Okay, this had to be the one, didn’t it? I mean, come on–two consecutive good reviews in a row? For Tyler Perry titles? Surely this is the one! This is the one where, if it were a used car, the wheels fly off and the undercarriage starts throwing sparks and the radio starts screaming insults at me. It’s Meet The Browns Season Three, and the folks at Lions Gate sent out a copy for me to review. Time to see if the Broken Clock Principle swings both ways!
Once again, Meet The Browns takes us back out to Brown Meadows and the various Browns–and not so Browns–that have come to make up the highly unconventional Brown family. And there’s plenty of change going on at the Brown house, in pretty much every sense of the term. A lot of things are going on out there; people are leaving, some new ones are arriving, and the ones who stick around are somewhat different than they were.
And indeed, this is the series where things start going wrong. See, Tyler Perry makes the horrendous mistake of making Meet The Browns a bit more like House of Payne. In a surprisingly large number of instances, events that are clearly not at all funny are thrown in–someone gets assaulted, the Browns’ quasi-adopted daughter (who will later become adopted) is on birth control and likely sleeping around, and then there’s the worst of the lot where the younger Browns actually threaten their quasi-adopted daughter with a RETURN TO FOSTER CARE if she doesn’t improve her attitude. They threaten to, essentially, THROW THEIR OWN KID AWAY if she doesn’t do as she’s told. That’s not funny. That’s disturbing.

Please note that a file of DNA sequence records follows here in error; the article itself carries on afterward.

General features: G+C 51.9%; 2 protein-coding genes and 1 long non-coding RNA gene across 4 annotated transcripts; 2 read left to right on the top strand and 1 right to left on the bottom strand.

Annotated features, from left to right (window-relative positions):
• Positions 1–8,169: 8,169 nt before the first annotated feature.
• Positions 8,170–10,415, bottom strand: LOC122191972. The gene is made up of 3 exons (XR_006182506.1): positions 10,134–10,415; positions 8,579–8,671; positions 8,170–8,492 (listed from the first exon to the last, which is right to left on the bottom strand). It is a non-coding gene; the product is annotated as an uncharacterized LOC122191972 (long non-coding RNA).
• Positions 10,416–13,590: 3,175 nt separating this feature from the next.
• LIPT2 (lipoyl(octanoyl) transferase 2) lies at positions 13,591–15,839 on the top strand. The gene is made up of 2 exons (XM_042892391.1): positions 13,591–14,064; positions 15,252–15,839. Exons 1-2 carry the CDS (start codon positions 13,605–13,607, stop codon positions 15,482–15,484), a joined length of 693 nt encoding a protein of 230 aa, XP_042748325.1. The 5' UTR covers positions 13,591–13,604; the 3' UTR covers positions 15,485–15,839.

But then, then Meet The Browns manages to recover by going back to its true strength, the thoroughly irrepressible antics of David Mann, surprisingly top-notch comic actor. Mann throws himself into his comedy, throwing up both the comedy of dialogue (the man commits more Spoonerisms than possibly even Spooner himself) and some great physical comedy on the side. The man is excellent, and he’s backed up by some surprisingly good writing.
And after a few false starts, you’ll find much of the rest of Meet The Browns surprisingly palatable. A little too much Tyler Perry drama gets into this for my tastes, but there’s still plenty of fine Meet The Browns comedy. I’m hopeful that future seasons of Meet The Browns will understand what works and what doesn’t, but this one is starting to show some cracks.
The Screenhead Ten Scale gives Meet The Browns Season Three a seven out of ten–a little too much Tyler Perry drama gets infused in this one, but a good chunk of the earlier-season laughs still manages to slip through and provide a good time.